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230. I have records of observations made on April 11 and May 11, 1867, in which I expressly state that I could not detect any object on the surface of Linné. With Mr. Barnes' silvered glass reflector (With) I very carefully examined Linné, on the 10th of June, 1867, but although both Mr. Barnes and Mr. Browning saw a white nucleus, I was unable to detect it, and saw nothing of a crater of the magnitude of 4":0, which I think I must have seen, had it been there.

With regard to the variations in the extent of the whitish cloud, I have observed phenomena of the same kind on the Mare Crisium, and about seventy sets of measures of Dionysius, yield the same result, though not to so great an extent as in the case of Linné.



F. R. S.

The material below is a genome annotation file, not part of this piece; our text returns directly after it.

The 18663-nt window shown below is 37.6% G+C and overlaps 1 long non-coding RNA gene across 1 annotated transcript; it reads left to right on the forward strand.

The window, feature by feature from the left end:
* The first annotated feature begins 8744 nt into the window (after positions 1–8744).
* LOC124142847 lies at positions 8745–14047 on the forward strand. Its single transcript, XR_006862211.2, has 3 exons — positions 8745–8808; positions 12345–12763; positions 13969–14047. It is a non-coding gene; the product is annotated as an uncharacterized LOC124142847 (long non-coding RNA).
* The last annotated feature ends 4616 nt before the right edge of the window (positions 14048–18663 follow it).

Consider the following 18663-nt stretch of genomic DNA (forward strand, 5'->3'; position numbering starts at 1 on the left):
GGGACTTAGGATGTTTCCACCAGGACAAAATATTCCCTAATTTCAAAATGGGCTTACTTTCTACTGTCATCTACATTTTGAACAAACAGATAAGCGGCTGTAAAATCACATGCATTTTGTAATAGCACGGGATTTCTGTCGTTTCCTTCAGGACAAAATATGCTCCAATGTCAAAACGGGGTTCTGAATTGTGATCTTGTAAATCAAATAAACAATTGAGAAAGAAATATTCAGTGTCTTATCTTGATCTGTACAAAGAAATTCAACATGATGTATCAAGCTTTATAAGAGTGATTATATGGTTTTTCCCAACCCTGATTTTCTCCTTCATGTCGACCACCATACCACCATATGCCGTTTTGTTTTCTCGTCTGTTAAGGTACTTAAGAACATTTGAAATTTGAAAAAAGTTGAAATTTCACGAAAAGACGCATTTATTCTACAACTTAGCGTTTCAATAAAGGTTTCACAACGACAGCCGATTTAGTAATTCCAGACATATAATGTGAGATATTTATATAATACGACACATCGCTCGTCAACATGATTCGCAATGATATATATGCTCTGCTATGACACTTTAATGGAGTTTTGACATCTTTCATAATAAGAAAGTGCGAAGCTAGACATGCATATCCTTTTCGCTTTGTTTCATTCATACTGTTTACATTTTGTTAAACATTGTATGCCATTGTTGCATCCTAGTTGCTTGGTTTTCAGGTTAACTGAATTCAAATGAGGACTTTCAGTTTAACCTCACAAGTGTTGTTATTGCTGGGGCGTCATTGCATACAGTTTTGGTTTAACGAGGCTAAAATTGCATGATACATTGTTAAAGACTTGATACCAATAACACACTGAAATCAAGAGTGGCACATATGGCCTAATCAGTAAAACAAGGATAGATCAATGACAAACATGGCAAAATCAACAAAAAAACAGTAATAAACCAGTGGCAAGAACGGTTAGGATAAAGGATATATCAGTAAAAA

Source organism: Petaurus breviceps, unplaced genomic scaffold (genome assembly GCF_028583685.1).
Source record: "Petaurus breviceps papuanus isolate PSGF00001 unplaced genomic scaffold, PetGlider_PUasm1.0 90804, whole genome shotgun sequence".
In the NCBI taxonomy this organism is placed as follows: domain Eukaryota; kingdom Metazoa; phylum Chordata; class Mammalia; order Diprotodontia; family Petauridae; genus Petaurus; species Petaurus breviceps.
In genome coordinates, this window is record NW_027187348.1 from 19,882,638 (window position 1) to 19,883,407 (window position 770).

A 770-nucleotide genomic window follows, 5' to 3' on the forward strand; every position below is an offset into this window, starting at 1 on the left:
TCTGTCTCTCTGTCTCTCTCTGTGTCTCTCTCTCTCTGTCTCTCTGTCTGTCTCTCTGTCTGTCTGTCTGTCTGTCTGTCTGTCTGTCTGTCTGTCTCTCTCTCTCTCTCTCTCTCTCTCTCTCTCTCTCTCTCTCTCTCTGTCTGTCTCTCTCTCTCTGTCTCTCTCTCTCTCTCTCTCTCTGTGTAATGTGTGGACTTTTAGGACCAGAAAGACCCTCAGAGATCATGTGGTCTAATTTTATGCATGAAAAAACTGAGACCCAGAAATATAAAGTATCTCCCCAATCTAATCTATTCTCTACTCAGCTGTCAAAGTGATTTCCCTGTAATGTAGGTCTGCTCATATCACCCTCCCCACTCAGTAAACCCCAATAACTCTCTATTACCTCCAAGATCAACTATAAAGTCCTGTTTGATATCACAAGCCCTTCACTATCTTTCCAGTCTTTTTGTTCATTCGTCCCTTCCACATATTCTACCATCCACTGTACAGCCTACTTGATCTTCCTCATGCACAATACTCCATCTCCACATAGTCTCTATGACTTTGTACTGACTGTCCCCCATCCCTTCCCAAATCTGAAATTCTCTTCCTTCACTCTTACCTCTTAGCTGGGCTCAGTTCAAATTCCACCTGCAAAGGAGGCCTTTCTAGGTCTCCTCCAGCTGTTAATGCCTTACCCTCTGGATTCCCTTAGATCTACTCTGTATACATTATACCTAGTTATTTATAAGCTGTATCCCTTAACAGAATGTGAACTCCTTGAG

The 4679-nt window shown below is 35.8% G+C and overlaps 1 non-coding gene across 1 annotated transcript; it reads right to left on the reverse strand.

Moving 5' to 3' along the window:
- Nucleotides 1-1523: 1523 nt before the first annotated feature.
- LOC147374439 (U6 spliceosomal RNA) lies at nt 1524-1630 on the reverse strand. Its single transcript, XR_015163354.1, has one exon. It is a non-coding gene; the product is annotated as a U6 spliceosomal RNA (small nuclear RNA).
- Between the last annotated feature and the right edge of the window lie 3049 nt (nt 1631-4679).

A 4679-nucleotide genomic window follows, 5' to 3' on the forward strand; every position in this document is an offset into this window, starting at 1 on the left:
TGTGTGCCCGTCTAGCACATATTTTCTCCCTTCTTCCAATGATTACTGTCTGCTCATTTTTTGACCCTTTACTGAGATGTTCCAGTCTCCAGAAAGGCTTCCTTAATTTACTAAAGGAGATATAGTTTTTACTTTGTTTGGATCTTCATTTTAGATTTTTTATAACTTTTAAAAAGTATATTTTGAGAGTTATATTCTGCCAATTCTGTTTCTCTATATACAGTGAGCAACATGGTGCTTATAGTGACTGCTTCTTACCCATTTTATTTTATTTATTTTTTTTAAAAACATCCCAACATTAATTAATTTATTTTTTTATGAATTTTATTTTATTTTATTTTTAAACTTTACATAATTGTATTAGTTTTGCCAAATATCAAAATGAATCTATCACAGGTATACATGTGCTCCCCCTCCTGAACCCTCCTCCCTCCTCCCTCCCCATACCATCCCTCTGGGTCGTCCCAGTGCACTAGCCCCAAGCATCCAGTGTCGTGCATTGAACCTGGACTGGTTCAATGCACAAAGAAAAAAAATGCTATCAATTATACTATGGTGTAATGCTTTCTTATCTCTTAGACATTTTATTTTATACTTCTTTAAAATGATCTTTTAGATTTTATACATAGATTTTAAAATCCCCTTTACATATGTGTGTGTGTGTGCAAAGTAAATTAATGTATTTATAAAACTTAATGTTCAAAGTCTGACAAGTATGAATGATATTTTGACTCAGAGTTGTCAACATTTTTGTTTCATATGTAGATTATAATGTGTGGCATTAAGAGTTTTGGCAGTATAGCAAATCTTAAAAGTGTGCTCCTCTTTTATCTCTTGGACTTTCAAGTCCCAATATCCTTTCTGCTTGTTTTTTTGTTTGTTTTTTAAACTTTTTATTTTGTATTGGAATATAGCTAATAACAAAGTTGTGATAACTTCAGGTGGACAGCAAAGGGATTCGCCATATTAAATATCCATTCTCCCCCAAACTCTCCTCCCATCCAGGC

WM. HUGGINS, ESQ., In "Monthly Notices” Mr. Huggins publishes a view of Linné, as seen by him on May 11, at 8h. 45m. It represents Linné as an oval white spot, and to the west of its centre shows a white ring surrounding a black spot. Mr. Huggins remarks, "At the time when the diagram was made, the shallow, saucer-like form of Linné was not seen; but I have detected it on other occasions. June 8, at 7h., when a great part of the light reflected from our atmosphere was removed by means of a Nicol’s prism, I observed a shadow within the eastern margin of this shallow crater. When the diagram was taken, on May 11, the “interior of the small crater was in shadow, with the exception of a small part of it towards the east. The margin of the small crater was much brighter on the western side, and at this part appears to be more elevated above the surface of Linné. Under a very oblique illumination this high eastern wall appears as a small bright eminence, and casts a somewhat pointed shadow.”